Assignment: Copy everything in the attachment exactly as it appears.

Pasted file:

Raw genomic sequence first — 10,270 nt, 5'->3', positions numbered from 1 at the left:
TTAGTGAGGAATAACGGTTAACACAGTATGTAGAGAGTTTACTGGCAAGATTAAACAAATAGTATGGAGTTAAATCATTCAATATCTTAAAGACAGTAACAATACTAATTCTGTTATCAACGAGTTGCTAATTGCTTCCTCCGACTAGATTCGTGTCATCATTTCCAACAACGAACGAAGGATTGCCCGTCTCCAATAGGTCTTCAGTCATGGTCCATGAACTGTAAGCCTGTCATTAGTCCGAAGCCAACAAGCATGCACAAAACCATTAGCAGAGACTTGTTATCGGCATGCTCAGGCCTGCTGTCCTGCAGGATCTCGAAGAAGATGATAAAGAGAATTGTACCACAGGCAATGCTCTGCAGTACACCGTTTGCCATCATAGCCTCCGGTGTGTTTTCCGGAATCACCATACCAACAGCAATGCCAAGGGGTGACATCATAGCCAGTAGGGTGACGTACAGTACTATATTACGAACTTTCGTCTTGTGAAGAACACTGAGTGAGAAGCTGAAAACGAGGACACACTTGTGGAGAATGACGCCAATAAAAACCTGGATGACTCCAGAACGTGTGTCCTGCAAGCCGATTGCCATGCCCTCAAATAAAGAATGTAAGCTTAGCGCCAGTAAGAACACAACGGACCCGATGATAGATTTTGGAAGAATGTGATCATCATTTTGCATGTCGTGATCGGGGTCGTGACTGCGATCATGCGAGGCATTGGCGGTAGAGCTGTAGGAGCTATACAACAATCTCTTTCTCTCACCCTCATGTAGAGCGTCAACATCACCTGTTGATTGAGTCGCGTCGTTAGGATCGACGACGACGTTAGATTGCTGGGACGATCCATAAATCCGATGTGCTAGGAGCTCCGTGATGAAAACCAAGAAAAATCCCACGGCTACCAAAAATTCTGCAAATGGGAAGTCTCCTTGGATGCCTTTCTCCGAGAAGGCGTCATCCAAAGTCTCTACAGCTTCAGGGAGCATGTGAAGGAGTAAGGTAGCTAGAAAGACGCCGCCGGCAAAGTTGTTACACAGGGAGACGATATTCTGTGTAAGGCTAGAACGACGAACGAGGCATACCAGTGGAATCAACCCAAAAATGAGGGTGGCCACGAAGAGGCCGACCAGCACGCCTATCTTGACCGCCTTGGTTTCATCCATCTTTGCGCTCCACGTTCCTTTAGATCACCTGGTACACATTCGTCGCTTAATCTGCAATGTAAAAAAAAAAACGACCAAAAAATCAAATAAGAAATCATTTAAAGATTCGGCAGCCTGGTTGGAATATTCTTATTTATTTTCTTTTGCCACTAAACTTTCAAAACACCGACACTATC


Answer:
Raw genomic sequence first — 10,270 nt, 5'->3', positions numbered from 1 at the left:
TTAGTGAGGAATAACGGTTAACACAGTATGTAGAGAGTTTACTGGCAAGATTAAACAAATAGTATGGAGTTAAATCATTCAATATCTTAAAGACAGTAACAATACTAATTCTGTTATCAACGAGTTGCTAATTGCTTCCTCCGACTAGATTCGTGTCATCATTTCCAACAACGAACGAAGGATTGCCCGTCTCCAATAGGTCTTCAGTCATGGTCCATGAACTGTAAGCCTGTCATTAGTCCGAAGCCAACAAGCATGCACAAAACCATTAGCAGAGACTTGTTATCGGCATGCTCAGGCCTGCTGTCCTGCAGGATCTCGAAGAAGATGATAAAGAGAATTGTACCACAGGCAATGCTCTGCAGTACACCGTTTGCCATCATAGCCTCCGGTGTGTTTTCCGGAATCACCATACCAACAGCAATGCCAAGGGGTGACATCATAGCCAGTAGGGTGACGTACAGTACTATATTACGAACTTTCGTCTTGTGAAGAACACTGAGTGAGAAGCTGAAAACGAGGACACACTTGTGGAGAATGACGCCAATAAAAACCTGGATGACTCCAGAACGTGTGTCCTGCAAGCCGATTGCCATGCCCTCAAATAAAGAATGTAAGCTTAGCGCCAGTAAGAACACAACGGACCCGATGATAGATTTTGGAAGAATGTGATCATCATTTTGCATGTCGTGATCGGGGTCGTGACTGCGATCATGCGAGGCATTGGCGGTAGAGCTGTAGGAGCTATACAACAATCTCTTTCTCTCACCCTCATGTAGAGCGTCAACATCACCTGTTGATTGAGTCGCGTCGTTAGGATCGACGACGACGTTAGATTGCTGGGACGATCCATAAATCCGATGTGCTAGGAGCTCCGTGATGAAAACCAAGAAAAATCCCACGGCTACCAAAAATTCTGCAAATGGGAAGTCTCCTTGGATGCCTTTCTCCGAGAAGGCGTCATCCAAAGTCTCTACAGCTTCAGGGAGCATGTGAAGGAGTAAGGTAGCTAGAAAGACGCCGCCGGCAAAGTTGTTACACAGGGAGACGATATTCTGTGTAAGGCTAGAACGACGAACGAGGCATACCAGTGGAATCAACCCAAAAATGAGGGTGGCCACGAAGAGGCCGACCAGCACGCCTATCTTGACCGCCTTGGTTTCATCCATCTTTGCGCTCCACGTTCCTTTAGATCACCTGGTACACATTCGTCGCTTAATCTGCAATGTAAAAAAAAAAACGACCAAAAAATCAAATAAGAAATCATTTAAAGATTCGGCAGCCTGGTTGGAATATTCTTATTTATTTTCTTTTGCCACTAAACTTTCAAAACACCGACACTATC